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Factors that Dictate Booster Pump Power, Flow and Pressure

A booster pump is quite simply a pump that may or may not have a bladder tank, and allows you to change your domestic water pressure when demand is heavy. Pool owners will find it smart to operate at relatively high pressure because automatic cleaners and other robots are do better at removing encrusted dirt.
You may want to get a swimming pool booster pump for your system. But how do you determine booster pump power, flow and pressure?


Pressure refers to the force of the water in B (bars) at discharge point, depending on pump pipe cross-section. Manufacturers may also indicate pressure in CMW (column metres of water).

Pressure follows flow around. This is a key law of hydraulics: for a certain flow, lower pressure will be produced by a larger-section pipe in comparison to a smaller-section.

Discharge height

The unit used to express discharge height is CMW. It’s a vital criterion because you have to make sure that the pumped water gets to the intended discharge point. Surface pump manufacturing companies often report a discharge height (the difference in level between pump and discharge point) or a TMH (the total manometric height expressed in metres).


Flow is the core technical characteristic of a water systems. The flow rate is the amount of water that is pumped per period of time.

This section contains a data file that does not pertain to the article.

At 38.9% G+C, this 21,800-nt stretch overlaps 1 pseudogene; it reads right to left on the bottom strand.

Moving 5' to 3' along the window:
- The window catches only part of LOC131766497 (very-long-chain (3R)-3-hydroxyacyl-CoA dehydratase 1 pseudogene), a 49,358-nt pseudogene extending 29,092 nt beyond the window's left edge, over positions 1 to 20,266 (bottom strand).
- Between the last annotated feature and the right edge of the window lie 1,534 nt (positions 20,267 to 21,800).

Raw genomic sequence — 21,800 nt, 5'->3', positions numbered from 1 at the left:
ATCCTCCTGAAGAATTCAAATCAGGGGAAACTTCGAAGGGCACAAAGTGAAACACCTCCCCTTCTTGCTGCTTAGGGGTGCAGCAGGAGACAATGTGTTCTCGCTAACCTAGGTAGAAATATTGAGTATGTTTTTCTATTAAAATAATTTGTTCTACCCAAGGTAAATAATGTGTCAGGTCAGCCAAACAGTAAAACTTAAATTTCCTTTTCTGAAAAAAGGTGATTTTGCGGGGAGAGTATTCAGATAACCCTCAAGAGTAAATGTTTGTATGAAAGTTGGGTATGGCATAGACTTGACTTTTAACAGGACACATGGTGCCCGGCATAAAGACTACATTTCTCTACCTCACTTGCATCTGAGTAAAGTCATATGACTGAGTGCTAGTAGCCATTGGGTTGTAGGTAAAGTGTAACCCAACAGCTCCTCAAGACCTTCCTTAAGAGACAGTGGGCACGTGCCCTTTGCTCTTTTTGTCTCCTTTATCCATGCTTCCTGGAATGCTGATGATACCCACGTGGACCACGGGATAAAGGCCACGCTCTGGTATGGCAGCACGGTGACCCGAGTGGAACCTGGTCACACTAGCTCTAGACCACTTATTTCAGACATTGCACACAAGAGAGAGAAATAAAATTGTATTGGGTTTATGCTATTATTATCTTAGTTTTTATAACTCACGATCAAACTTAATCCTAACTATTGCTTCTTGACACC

When selecting a pump, remember though that flow rate is dependent on two factors: suction depth and the discharge height. For a specific diameter of pump pipe, less flow will be produced by the same pump and the height difference will be greater too.

On the other hand, the shorter the height between your suction and discharge points , the greater the flow rate. 250m3/h for each additional user. 5m3/h for 800m?.

Around 2 to 3 B is considered the ‘comfortable’ domestic water pressure range, depending on how far the water supply point (water reservoir or tower) is located. In other words, remote, “end of the line” properties may deal with low pressure and find a booster useful.

If you get water from a well, look at the suction depth as well as the type of water you’re sucking up. Look at discharge height too, which is the distance from the surface pump to the water distribution site – as when you water a garden that lies high above the well. If you use an automatic watering system, make it a point to work out your required flow. Of course, more watering points mean more water required.

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